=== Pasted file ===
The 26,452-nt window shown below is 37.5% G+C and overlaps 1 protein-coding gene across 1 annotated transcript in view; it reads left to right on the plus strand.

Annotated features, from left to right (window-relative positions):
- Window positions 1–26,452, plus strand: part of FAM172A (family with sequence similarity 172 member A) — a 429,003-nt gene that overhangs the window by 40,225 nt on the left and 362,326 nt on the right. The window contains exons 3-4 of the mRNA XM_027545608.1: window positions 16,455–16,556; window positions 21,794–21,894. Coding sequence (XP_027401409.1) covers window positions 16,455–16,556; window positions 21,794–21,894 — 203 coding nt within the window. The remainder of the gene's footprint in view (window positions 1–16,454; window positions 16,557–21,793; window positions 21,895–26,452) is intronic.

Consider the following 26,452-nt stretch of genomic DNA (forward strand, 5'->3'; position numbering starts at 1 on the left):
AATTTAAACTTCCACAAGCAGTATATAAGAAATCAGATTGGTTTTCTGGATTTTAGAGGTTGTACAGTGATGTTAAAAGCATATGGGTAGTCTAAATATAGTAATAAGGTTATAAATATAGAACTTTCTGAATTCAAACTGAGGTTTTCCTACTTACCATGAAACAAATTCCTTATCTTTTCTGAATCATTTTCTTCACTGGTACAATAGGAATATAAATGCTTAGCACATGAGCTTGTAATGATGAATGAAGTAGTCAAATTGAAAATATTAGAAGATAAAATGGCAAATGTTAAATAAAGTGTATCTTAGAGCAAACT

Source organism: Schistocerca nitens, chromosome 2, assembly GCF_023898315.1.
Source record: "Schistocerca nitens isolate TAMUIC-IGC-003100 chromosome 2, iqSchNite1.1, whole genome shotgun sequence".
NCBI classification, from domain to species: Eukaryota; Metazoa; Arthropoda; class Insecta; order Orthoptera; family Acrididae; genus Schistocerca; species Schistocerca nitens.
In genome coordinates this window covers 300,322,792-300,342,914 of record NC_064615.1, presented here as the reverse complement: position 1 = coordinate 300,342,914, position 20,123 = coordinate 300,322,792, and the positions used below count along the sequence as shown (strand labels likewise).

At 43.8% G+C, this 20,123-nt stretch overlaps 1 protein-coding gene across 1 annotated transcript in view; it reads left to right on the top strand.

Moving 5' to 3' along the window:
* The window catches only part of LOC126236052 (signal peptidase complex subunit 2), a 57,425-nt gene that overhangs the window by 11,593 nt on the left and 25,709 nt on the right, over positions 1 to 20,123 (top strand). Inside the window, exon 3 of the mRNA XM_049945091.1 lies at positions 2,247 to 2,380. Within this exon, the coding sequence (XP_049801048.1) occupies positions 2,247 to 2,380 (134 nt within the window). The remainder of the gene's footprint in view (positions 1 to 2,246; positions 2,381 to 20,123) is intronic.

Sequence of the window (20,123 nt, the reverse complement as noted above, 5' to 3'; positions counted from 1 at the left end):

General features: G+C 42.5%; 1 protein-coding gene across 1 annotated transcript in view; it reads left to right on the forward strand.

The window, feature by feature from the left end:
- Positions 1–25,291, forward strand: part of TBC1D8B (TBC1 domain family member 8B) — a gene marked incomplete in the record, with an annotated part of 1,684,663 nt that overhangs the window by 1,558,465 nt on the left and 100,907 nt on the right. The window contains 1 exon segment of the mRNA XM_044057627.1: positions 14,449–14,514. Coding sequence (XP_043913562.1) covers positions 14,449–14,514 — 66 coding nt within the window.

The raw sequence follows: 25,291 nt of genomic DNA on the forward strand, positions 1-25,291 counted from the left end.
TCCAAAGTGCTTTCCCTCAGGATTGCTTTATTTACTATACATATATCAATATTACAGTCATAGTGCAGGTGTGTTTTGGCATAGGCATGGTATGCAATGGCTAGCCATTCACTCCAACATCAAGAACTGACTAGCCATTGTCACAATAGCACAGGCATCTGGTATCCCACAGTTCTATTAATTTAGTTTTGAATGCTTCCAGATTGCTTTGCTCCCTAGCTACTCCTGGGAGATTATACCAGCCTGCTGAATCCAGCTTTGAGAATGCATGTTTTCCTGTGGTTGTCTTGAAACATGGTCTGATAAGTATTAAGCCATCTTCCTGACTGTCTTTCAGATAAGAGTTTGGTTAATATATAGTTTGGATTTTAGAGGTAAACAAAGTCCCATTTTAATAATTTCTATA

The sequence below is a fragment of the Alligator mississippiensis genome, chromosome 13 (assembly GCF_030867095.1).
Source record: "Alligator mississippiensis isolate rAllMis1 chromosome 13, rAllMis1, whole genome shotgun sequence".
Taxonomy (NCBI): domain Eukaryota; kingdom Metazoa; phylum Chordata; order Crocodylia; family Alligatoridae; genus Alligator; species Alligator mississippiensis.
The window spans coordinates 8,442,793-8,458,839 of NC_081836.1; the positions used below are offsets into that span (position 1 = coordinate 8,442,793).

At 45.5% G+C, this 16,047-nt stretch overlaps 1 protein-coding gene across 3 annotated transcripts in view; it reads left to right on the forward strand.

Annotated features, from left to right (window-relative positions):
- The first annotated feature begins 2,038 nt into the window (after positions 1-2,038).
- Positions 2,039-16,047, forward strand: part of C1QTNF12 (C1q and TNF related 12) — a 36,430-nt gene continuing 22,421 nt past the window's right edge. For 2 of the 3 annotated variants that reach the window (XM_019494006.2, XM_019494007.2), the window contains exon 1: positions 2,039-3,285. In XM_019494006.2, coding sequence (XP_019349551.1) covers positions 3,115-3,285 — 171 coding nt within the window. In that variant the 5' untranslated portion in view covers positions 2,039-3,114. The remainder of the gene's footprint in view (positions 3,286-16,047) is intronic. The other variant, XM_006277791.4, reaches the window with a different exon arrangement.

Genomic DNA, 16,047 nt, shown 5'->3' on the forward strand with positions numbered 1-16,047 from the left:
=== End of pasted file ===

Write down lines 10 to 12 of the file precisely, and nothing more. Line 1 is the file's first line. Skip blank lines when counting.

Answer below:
At 43.8% G+C, this 20,123-nt stretch overlaps 1 protein-coding gene across 1 annotated transcript in view; it reads left to right on the top strand.

Moving 5' to 3' along the window:
* The window catches only part of LOC126236052 (signal peptidase complex subunit 2), a 57,425-nt gene that overhangs the window by 11,593 nt on the left and 25,709 nt on the right, over positions 1 to 20,123 (top strand). Inside the window, exon 3 of the mRNA XM_049945091.1 lies at positions 2,247 to 2,380. Within this exon, the coding sequence (XP_049801048.1) occupies positions 2,247 to 2,380 (134 nt within the window). The remainder of the gene's footprint in view (positions 1 to 2,246; positions 2,381 to 20,123) is intronic.